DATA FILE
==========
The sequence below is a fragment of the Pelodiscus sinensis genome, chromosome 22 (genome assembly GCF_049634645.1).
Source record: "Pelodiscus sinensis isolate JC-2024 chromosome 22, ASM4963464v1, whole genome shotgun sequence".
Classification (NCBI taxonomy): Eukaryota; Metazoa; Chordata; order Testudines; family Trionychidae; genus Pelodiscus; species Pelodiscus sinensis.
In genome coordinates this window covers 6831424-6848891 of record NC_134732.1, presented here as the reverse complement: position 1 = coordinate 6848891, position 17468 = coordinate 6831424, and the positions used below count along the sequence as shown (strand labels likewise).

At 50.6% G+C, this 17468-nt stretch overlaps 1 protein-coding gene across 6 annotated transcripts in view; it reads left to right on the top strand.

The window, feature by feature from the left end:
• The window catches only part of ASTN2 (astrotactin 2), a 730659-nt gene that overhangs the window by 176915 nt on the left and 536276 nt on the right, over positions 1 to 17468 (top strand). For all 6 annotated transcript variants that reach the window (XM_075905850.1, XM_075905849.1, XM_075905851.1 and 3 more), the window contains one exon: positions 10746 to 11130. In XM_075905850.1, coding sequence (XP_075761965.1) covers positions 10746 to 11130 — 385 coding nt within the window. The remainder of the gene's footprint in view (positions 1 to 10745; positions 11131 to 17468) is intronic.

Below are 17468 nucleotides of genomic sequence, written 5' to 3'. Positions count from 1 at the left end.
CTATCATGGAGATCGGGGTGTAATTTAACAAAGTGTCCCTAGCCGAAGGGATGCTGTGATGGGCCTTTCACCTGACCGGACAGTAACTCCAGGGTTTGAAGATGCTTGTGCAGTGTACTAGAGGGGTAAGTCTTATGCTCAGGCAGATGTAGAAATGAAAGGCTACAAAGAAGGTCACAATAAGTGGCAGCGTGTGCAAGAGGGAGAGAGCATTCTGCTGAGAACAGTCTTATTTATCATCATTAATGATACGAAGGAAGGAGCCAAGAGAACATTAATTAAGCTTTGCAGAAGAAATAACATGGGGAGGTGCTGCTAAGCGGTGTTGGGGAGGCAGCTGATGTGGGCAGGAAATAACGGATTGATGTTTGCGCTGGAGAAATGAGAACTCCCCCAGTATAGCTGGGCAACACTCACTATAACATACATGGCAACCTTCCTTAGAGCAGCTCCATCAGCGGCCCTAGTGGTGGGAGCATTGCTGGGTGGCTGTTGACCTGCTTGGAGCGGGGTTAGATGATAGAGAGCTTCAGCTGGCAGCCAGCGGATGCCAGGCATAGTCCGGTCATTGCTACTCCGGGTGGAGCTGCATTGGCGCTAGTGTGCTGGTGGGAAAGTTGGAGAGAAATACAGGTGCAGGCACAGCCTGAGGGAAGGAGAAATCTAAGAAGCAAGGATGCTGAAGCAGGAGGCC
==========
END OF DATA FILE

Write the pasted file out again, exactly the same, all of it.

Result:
The sequence below is a fragment of the Pelodiscus sinensis genome, chromosome 22 (genome assembly GCF_049634645.1).
Source record: "Pelodiscus sinensis isolate JC-2024 chromosome 22, ASM4963464v1, whole genome shotgun sequence".
Classification (NCBI taxonomy): Eukaryota; Metazoa; Chordata; order Testudines; family Trionychidae; genus Pelodiscus; species Pelodiscus sinensis.
In genome coordinates this window covers 6831424-6848891 of record NC_134732.1, presented here as the reverse complement: position 1 = coordinate 6848891, position 17468 = coordinate 6831424, and the positions used below count along the sequence as shown (strand labels likewise).

At 50.6% G+C, this 17468-nt stretch overlaps 1 protein-coding gene across 6 annotated transcripts in view; it reads left to right on the top strand.

The window, feature by feature from the left end:
• The window catches only part of ASTN2 (astrotactin 2), a 730659-nt gene that overhangs the window by 176915 nt on the left and 536276 nt on the right, over positions 1 to 17468 (top strand). For all 6 annotated transcript variants that reach the window (XM_075905850.1, XM_075905849.1, XM_075905851.1 and 3 more), the window contains one exon: positions 10746 to 11130. In XM_075905850.1, coding sequence (XP_075761965.1) covers positions 10746 to 11130 — 385 coding nt within the window. The remainder of the gene's footprint in view (positions 1 to 10745; positions 11131 to 17468) is intronic.

Below are 17468 nucleotides of genomic sequence, written 5' to 3'. Positions count from 1 at the left end.
CTATCATGGAGATCGGGGTGTAATTTAACAAAGTGTCCCTAGCCGAAGGGATGCTGTGATGGGCCTTTCACCTGACCGGACAGTAACTCCAGGGTTTGAAGATGCTTGTGCAGTGTACTAGAGGGGTAAGTCTTATGCTCAGGCAGATGTAGAAATGAAAGGCTACAAAGAAGGTCACAATAAGTGGCAGCGTGTGCAAGAGGGAGAGAGCATTCTGCTGAGAACAGTCTTATTTATCATCATTAATGATACGAAGGAAGGAGCCAAGAGAACATTAATTAAGCTTTGCAGAAGAAATAACATGGGGAGGTGCTGCTAAGCGGTGTTGGGGAGGCAGCTGATGTGGGCAGGAAATAACGGATTGATGTTTGCGCTGGAGAAATGAGAACTCCCCCAGTATAGCTGGGCAACACTCACTATAACATACATGGCAACCTTCCTTAGAGCAGCTCCATCAGCGGCCCTAGTGGTGGGAGCATTGCTGGGTGGCTGTTGACCTGCTTGGAGCGGGGTTAGATGATAGAGAGCTTCAGCTGGCAGCCAGCGGATGCCAGGCATAGTCCGGTCATTGCTACTCCGGGTGGAGCTGCATTGGCGCTAGTGTGCTGGTGGGAAAGTTGGAGAGAAATACAGGTGCAGGCACAGCCTGAGGGAAGGAGAAATCTAAGAAGCAAGGATGCTGAAGCAGGAGGCC